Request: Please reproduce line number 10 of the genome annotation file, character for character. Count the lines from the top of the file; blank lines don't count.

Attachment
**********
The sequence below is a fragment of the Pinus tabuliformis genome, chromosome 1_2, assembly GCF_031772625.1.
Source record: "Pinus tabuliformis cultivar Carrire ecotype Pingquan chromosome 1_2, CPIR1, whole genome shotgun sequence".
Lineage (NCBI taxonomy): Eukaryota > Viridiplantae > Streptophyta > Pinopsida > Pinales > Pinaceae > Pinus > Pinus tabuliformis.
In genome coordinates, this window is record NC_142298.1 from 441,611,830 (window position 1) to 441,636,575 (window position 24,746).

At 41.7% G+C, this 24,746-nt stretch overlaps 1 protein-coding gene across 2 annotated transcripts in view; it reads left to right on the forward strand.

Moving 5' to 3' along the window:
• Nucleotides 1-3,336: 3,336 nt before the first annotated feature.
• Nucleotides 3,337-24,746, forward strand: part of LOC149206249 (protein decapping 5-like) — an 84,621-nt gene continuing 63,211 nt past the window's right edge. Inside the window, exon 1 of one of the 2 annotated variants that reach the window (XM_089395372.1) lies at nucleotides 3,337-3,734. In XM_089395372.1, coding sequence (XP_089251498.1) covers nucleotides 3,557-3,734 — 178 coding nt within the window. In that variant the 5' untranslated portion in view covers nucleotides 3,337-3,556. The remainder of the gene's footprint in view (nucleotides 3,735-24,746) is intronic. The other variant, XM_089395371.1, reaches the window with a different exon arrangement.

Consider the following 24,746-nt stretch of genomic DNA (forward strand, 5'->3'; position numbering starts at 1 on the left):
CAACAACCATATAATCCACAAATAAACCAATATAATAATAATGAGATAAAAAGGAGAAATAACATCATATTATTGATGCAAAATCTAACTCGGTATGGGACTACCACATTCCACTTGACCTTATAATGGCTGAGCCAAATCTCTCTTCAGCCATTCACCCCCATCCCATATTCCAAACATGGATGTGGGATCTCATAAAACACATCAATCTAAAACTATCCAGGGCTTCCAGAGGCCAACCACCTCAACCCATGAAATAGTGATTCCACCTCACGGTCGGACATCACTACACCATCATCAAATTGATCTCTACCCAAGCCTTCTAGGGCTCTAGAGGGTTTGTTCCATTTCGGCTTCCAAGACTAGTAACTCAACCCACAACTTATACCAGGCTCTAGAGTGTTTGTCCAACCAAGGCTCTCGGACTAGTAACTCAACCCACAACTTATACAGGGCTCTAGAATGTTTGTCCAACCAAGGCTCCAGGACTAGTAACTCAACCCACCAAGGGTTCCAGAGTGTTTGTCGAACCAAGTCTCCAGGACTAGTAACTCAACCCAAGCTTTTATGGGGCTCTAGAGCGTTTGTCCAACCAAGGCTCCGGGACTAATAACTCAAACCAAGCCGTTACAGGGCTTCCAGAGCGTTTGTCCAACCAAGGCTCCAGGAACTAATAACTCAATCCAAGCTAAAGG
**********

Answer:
CAACAACCATATAATCCACAAATAAACCAATATAATAATAATGAGATAAAAAGGAGAAATAACATCATATTATTGATGCAAAATCTAACTCGGTATGGGACTACCACATTCCACTTGACCTTATAATGGCTGAGCCAAATCTCTCTTCAGCCATTCACCCCCATCCCATATTCCAAACATGGATGTGGGATCTCATAAAACACATCAATCTAAAACTATCCAGGGCTTCCAGAGGCCAACCACCTCAACCCATGAAATAGTGATTCCACCTCACGGTCGGACATCACTACACCATCATCAAATTGATCTCTACCCAAGCCTTCTAGGGCTCTAGAGGGTTTGTTCCATTTCGGCTTCCAAGACTAGTAACTCAACCCACAACTTATACCAGGCTCTAGAGTGTTTGTCCAACCAAGGCTCTCGGACTAGTAACTCAACCCACAACTTATACAGGGCTCTAGAATGTTTGTCCAACCAAGGCTCCAGGACTAGTAACTCAACCCACCAAGGGTTCCAGAGTGTTTGTCGAACCAAGTCTCCAGGACTAGTAACTCAACCCAAGCTTTTATGGGGCTCTAGAGCGTTTGTCCAACCAAGGCTCCGGGACTAATAACTCAAACCAAGCCGTTACAGGGCTTCCAGAGCGTTTGTCCAACCAAGGCTCCAGGAACTAATAACTCAATCCAAGCTAAAGG